Her best friend, Amanda Grant, had hooked her up with Trevor King and the rest of the group at The Party, a well-known internet magazine run by a politically savvy group of young graduates from Harvard. Amanda had been in and out her life since grade school when their fathers were freshman senators, and Victoria’s relocation to DC six years earlier had put them in the same elite high school before going on to college together. They’d talked for hours about life after graduation, convincing themselves that they’d gain more respect if they showed some intellectual thought on key challenges facing the country, but Victoria’s name had made it into the paper way more often than Amanda’s.
Even when her views had contradicted her father’s well-documented positions, she’d felt firmly about the stands she’d taken. Well, mostly firmly. It didn’t do much good to parrot all of her father’s policies if she was looking to make a name for herself, but if he’d just read what she’d said, he’d find that she almost always agreed with him. Reality, however, had never been his concern.
“I’m not a minor,” she snapped, refusing to take the paper he still held out to her. “In case you haven’t noticed, it’s a free country, and in case you haven’t read the Constitution, there are a few lines in there that protect my right to give a damned interview. And whether you believe it or not, I have an opinion that might not be the same as yours.”
“Do you really plan on lecturing me on Constitutional law?” he asked incredulously. “I think my law degree and my current position pretty much qualifies me to remind you that you have responsibilities that extend beyond legal rights. You know damned well that this publicity stunt has nothing to do with your opinion. You’re doing this to cause me grief. I deal with life and death decisions every day, and I shouldn’t have to worry about your selfish actions.”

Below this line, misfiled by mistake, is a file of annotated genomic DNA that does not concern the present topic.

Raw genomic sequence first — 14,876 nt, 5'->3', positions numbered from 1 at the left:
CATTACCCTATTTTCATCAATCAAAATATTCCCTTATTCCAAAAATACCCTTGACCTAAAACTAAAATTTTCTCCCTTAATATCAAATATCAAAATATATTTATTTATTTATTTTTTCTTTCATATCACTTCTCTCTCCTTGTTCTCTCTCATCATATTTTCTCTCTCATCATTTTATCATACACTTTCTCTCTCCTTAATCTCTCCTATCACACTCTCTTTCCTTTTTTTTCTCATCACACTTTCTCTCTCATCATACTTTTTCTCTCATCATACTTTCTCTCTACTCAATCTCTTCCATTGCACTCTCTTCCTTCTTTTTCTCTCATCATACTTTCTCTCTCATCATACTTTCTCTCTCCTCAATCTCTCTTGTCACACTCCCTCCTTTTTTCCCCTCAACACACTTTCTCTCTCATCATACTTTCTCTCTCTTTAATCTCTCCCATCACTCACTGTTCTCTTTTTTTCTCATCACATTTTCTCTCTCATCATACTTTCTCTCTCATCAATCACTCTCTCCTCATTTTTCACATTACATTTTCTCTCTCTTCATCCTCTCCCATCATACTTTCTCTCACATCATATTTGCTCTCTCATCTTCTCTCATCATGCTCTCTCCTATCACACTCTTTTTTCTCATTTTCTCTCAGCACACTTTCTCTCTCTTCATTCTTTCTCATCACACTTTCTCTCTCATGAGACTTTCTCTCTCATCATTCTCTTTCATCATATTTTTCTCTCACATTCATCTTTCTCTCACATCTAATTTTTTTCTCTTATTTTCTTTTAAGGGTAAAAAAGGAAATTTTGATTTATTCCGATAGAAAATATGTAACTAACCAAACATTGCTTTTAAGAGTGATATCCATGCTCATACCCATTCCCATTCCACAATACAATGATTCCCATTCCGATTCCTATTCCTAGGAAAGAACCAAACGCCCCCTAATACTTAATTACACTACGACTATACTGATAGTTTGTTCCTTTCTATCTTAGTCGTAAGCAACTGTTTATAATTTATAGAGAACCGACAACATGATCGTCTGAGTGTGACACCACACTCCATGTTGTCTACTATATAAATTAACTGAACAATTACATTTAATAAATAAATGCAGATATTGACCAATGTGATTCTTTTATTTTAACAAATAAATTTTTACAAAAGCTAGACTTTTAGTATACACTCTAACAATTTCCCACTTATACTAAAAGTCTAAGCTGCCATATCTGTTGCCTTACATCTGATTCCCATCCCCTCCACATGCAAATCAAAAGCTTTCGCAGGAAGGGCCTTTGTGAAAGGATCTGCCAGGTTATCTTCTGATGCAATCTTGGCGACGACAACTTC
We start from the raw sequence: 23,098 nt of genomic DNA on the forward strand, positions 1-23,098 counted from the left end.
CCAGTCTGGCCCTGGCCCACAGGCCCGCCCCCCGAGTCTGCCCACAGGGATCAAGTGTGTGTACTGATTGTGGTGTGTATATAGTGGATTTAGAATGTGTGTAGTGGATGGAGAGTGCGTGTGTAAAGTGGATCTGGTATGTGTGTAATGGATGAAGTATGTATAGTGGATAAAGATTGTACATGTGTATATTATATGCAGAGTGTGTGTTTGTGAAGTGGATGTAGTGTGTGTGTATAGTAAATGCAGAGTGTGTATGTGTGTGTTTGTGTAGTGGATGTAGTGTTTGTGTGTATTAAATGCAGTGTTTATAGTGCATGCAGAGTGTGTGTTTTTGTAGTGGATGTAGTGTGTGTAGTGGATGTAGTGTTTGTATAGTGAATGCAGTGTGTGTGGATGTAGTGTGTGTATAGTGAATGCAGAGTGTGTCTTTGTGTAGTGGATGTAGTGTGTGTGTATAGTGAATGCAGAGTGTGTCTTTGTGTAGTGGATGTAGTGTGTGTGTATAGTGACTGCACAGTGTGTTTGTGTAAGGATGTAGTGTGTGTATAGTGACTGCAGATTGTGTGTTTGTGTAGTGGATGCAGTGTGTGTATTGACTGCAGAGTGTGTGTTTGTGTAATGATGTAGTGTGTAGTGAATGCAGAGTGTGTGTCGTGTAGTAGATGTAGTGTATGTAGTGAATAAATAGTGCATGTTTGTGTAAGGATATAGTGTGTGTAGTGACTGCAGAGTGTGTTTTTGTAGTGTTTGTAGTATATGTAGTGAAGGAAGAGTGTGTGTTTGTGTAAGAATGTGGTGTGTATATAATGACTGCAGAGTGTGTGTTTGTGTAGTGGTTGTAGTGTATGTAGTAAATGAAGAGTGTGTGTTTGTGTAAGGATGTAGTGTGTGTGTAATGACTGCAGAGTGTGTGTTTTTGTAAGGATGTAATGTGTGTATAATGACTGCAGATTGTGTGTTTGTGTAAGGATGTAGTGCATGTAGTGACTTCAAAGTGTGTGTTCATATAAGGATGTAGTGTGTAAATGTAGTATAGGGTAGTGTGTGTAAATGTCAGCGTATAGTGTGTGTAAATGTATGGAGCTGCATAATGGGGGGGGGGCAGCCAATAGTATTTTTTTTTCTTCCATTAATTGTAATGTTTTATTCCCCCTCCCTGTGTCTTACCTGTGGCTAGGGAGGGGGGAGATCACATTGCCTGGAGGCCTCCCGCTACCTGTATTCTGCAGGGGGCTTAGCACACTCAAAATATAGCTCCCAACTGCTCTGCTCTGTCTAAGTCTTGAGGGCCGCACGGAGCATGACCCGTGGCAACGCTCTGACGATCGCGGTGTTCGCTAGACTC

Him. It was always about him and never about what she needed. Her mother would have wrapped her in her arms and let her cry, never shouting and passing unreasonable dictates. Before coming to Washington, Victoria’s entire life had revolved around her mother in their Boston townhouse while her father had commuted to DC as a member of Congress. Her gentle mother would have given her the chance to explain instead of bringing the sum of all the world’s problems to an argument, but he had no such skills. He might have been the political wonder of the twenty-first century, but his cold, distant demeanor had no place in her heart.
Tears rose to the surface, churning the deepest, darkest sadness that she kept buried inside of her, and there was only one way to destroy that horrible feeling. “I don’t understand what the fuck you’re saying half the time! This is insane. I’m twenty-three years old, and I get to live my own fucking life. It’s bad enough that I’ve given up my life and my privacy for this stupid job of yours. Stop interfering and stop telling me what to do.”
Her father stood, the paper dropping to the floor as a subtle reminder that it was no longer key to their argument. “Stop acting like a selfish brat. You’ve had advantages that most people only dream of since I’ve been in this job. And you can live any life you want, but as long as you’re taking my money, living in an apartment that I paid for, and driving a car that’s in my name, you’ll not only follow some decorum of civility by watching your language, you’ll obey a few simple rules, and that includes behaving yourself with your security detail. I’m tired of getting reports about your childish tantrums. These men and women have a job to do, and you’ll do everything you can to make that job as easy as possible.”
Even a vague reference to Agent What-the-Fuck and the rest of that invasive organization sparked a whole new level of anger. She prepared to continue screaming when the painful reminder from the Secret Service agent’s spanking magically repeated itself across her bottom. It wasn’t a comforting memory. Staring hard at her father, she wondered which one of those Neanderthals had complained about her this time; surely not the man who’d spanked her.
When his face remained frozen, she dismissed any possibility that he knew what had happened in the West Wing and planned on keeping it that way. With her screaming effectively defeated, she shot her father the nastiest glare she could produce before turning away with no small amount of drama and headed toward the door.
“You’re not leaving here, Victoria,” her father said dangerously. “I’m not done talking to you yet.”
“Well, I’m done talking to you, Dad,” she mocked sarcastically. “And unless you’re planning on dragging out the fucking 1st Infantry Division to stop me, I’m walking the fuck out of here.” She could still hear his shouting from the stairwell, but nobody, not even the 1st Infantry Division or Special Agent What-the-Fuck, came after her.